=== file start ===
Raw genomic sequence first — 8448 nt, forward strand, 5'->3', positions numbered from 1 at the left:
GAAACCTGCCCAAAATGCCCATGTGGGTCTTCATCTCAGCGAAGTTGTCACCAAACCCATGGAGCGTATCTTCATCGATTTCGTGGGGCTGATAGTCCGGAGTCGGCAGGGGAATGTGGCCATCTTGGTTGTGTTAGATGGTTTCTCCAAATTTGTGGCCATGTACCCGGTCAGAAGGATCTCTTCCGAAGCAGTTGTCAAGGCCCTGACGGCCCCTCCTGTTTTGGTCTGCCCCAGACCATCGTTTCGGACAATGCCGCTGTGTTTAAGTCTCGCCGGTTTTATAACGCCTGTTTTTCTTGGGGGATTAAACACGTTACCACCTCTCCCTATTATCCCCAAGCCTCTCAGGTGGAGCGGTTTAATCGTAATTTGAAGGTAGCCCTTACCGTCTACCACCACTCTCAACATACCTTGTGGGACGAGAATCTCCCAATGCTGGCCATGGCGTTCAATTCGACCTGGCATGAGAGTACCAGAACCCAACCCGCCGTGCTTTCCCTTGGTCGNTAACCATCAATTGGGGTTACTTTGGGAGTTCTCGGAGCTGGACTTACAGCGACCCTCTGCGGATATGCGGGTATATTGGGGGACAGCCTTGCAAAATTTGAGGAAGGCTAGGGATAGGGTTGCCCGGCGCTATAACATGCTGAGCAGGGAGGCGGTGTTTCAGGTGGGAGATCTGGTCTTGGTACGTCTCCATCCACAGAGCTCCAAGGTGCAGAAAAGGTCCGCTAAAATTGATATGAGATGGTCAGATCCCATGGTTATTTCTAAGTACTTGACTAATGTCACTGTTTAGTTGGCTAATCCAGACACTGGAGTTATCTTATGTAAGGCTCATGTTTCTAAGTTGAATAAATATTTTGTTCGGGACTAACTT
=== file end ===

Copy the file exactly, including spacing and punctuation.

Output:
Raw genomic sequence first — 8448 nt, forward strand, 5'->3', positions numbered from 1 at the left:
GAAACCTGCCCAAAATGCCCATGTGGGTCTTCATCTCAGCGAAGTTGTCACCAAACCCATGGAGCGTATCTTCATCGATTTCGTGGGGCTGATAGTCCGGAGTCGGCAGGGGAATGTGGCCATCTTGGTTGTGTTAGATGGTTTCTCCAAATTTGTGGCCATGTACCCGGTCAGAAGGATCTCTTCCGAAGCAGTTGTCAAGGCCCTGACGGCCCCTCCTGTTTTGGTCTGCCCCAGACCATCGTTTCGGACAATGCCGCTGTGTTTAAGTCTCGCCGGTTTTATAACGCCTGTTTTTCTTGGGGGATTAAACACGTTACCACCTCTCCCTATTATCCCCAAGCCTCTCAGGTGGAGCGGTTTAATCGTAATTTGAAGGTAGCCCTTACCGTCTACCACCACTCTCAACATACCTTGTGGGACGAGAATCTCCCAATGCTGGCCATGGCGTTCAATTCGACCTGGCATGAGAGTACCAGAACCCAACCCGCCGTGCTTTCCCTTGGTCGNTAACCATCAATTGGGGTTACTTTGGGAGTTCTCGGAGCTGGACTTACAGCGACCCTCTGCGGATATGCGGGTATATTGGGGGACAGCCTTGCAAAATTTGAGGAAGGCTAGGGATAGGGTTGCCCGGCGCTATAACATGCTGAGCAGGGAGGCGGTGTTTCAGGTGGGAGATCTGGTCTTGGTACGTCTCCATCCACAGAGCTCCAAGGTGCAGAAAAGGTCCGCTAAAATTGATATGAGATGGTCAGATCCCATGGTTATTTCTAAGTACTTGACTAATGTCACTGTTTAGTTGGCTAATCCAGACACTGGAGTTATCTTATGTAAGGCTCATGTTTCTAAGTTGAATAAATATTTTGTTCGGGACTAACTT